The BBC is an asset, and the Government is right not to seek radical changes

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The Independent Online

The Government's Green Paper on the BBC acknowledges that there is simply no case for major reform of our national broadcaster. Unveiling the consultation paper in the Commons yesterday, the Culture Secretary, Tessa Jowell, rejected some of the more extreme proposals regarding the corporation that have been floated in recent months. The suggestion of the recent Burns report that some of the BBC's revenue should be funnelled off to other broadcasters - a move also apparently favoured by the influential former director general Lord Birt - was not acted upon. Nor was the idea that the BBC should be monitored and audited by an external watchdog.

The Government's Green Paper on the BBC acknowledges that there is simply no case for major reform of our national broadcaster. Unveiling the consultation paper in the Commons yesterday, the Culture Secretary, Tessa Jowell, rejected some of the more extreme proposals regarding the corporation that have been floated in recent months. The suggestion of the recent Burns report that some of the BBC's revenue should be funnelled off to other broadcasters - a move also apparently favoured by the influential former director general Lord Birt - was not acted upon. Nor was the idea that the BBC should be monitored and audited by an external watchdog.

The most significant announcement was that the BBC's royal charter will be renewed for another 10 years and that the corporation will continue to be funded by the licence fee. The BBC will continue to be Britain's national broadcaster for the foreseeable future.

But this was not a simple rubber stamping exercise. The paper demands that the existing system of governors - which has existed since the BBC was founded in 1927 - be scrapped and replaced with two bodies: a BBC trust and an executive board. The trust will ensure that the broadcaster fulfils its public service role. The executive board will carry out the day-to-day management of the organisation.

Giving powers over the corporation's budget to the trust, as suggested, could pose a problem. It is unlikely that the members of the trust - despite that fact that they will be led by the BBC chairman, Michael Grade - will be best placed to appreciate the commercial pressures on commissioning editors. Nevertheless, the principle of separating the powers of governance from those of management is to be welcomed. The verdict of the Hutton inquiry last year on the performance of the BBC governors in the Kelly affair was grossly unfair. But it did serve to highlight the problem of asking the same set of individuals to be both watchdogs and champions of the corporation at the same time.

Also, while the licence fee is confirmed for the next 10 years, its long-term future is left open. The Green Paper states that, in seven years, alternative ways of funding the BBC - such as subscriptions - ought to be examined. But, again, this is sensible. The landscape of broadcasting has changed enormously in the past five years. Where most households used to be restricted to five terrestrial channels, many now have dozens. When the great "switchover" from analogue to digital occurs in 2012, the public will have even more to choose from. This will inevitably raise legitimate questions about the licence fee, and it would be futile to attempt to shut down debate in advance.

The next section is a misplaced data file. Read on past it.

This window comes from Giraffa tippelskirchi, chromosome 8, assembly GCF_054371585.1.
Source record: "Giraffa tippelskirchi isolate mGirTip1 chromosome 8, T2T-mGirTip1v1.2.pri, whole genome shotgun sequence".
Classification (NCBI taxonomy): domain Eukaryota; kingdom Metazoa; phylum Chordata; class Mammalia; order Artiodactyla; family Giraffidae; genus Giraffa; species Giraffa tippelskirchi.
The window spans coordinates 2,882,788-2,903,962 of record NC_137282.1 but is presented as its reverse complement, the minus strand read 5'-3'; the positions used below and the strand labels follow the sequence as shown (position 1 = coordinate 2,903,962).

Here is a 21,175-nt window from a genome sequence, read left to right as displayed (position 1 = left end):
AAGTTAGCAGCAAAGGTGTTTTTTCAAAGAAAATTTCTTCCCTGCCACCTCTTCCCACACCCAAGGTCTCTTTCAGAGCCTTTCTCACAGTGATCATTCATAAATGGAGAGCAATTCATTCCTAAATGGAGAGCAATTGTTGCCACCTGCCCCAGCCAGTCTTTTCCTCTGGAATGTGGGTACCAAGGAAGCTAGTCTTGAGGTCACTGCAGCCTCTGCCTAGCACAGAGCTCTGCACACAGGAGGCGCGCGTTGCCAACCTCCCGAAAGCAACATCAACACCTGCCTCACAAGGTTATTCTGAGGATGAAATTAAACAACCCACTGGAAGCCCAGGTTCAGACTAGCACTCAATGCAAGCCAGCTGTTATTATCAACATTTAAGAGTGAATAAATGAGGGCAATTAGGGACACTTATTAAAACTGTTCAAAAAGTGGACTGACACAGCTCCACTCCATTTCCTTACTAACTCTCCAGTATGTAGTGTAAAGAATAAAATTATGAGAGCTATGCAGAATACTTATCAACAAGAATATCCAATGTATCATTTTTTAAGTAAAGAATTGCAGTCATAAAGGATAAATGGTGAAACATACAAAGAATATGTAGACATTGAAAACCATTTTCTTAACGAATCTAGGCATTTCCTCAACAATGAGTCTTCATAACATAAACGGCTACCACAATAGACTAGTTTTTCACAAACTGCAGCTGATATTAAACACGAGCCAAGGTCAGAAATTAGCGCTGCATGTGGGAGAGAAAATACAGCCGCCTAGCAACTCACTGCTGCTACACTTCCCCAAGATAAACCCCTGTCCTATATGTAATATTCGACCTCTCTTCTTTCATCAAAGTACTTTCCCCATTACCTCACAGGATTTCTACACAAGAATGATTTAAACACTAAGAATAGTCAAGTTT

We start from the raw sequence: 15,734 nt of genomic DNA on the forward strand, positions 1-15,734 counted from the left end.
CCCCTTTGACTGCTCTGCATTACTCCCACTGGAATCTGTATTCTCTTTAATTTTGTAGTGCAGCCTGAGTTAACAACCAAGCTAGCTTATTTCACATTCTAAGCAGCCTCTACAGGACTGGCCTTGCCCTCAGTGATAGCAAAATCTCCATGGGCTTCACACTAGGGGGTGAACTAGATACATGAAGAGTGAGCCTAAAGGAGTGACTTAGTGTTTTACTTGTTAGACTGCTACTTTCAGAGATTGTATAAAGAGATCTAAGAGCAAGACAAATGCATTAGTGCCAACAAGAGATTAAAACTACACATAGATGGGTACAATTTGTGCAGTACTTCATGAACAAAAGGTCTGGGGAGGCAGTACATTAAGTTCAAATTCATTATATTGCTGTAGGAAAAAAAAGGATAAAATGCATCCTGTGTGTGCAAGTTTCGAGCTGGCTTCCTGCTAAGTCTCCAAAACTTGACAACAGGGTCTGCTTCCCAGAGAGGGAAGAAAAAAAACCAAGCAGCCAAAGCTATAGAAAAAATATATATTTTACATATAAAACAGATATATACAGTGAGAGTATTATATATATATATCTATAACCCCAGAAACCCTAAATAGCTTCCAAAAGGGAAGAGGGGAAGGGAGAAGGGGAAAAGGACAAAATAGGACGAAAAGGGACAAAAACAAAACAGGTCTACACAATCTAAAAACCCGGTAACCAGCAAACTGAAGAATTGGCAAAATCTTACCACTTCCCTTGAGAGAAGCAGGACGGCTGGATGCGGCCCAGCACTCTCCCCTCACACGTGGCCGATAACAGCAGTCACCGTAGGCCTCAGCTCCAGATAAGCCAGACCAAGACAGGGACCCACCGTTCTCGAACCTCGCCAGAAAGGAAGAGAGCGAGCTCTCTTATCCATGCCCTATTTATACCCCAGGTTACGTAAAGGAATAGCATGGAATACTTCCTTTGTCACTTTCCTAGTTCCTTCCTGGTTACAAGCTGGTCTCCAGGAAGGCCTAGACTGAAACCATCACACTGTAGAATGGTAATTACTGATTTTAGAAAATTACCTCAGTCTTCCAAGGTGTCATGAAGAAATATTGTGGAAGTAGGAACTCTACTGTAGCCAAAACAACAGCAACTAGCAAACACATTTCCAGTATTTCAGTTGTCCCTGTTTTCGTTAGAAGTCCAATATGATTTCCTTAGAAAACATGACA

Some have argued the Green Paper's instruction that the BBC must concentrate in future on "public service broadcasting" is a firm warning against attempts to compete with rival broadcasters for audience ratings. But there is no reason why this should act as any such impediment. The BBC often makes expensive, popular programmes that can be classified as being "public service broadcasting". If anything, this is a warning against producing expensive, derivative and low-quality TV - something that the BBC is much less guilty of than other broadcasters.

The leadership of the BBC gave the Green Paper a lukewarm reception yesterday. Mr Grade was frustrated that the Government did not give his own governance reforms a chance to demonstrate their effectiveness. But the truth is that, as Mr Grade must know, this Green Paper is a recognition of how well the BBC has recovered from the aftermath of the Hutton report, when the entire future of the corporation was called in doubt. The vicious anti-BBC lobby that was in the ascendant in those months after Hutton has been successfully seen off - for now.

The BBC is not perfect, but it provides an invaluable educational, cultural and information service to this country and, indeed, the world. As this Green Paper recognises, it must be allowed to continue its good work with the minimum of interference.

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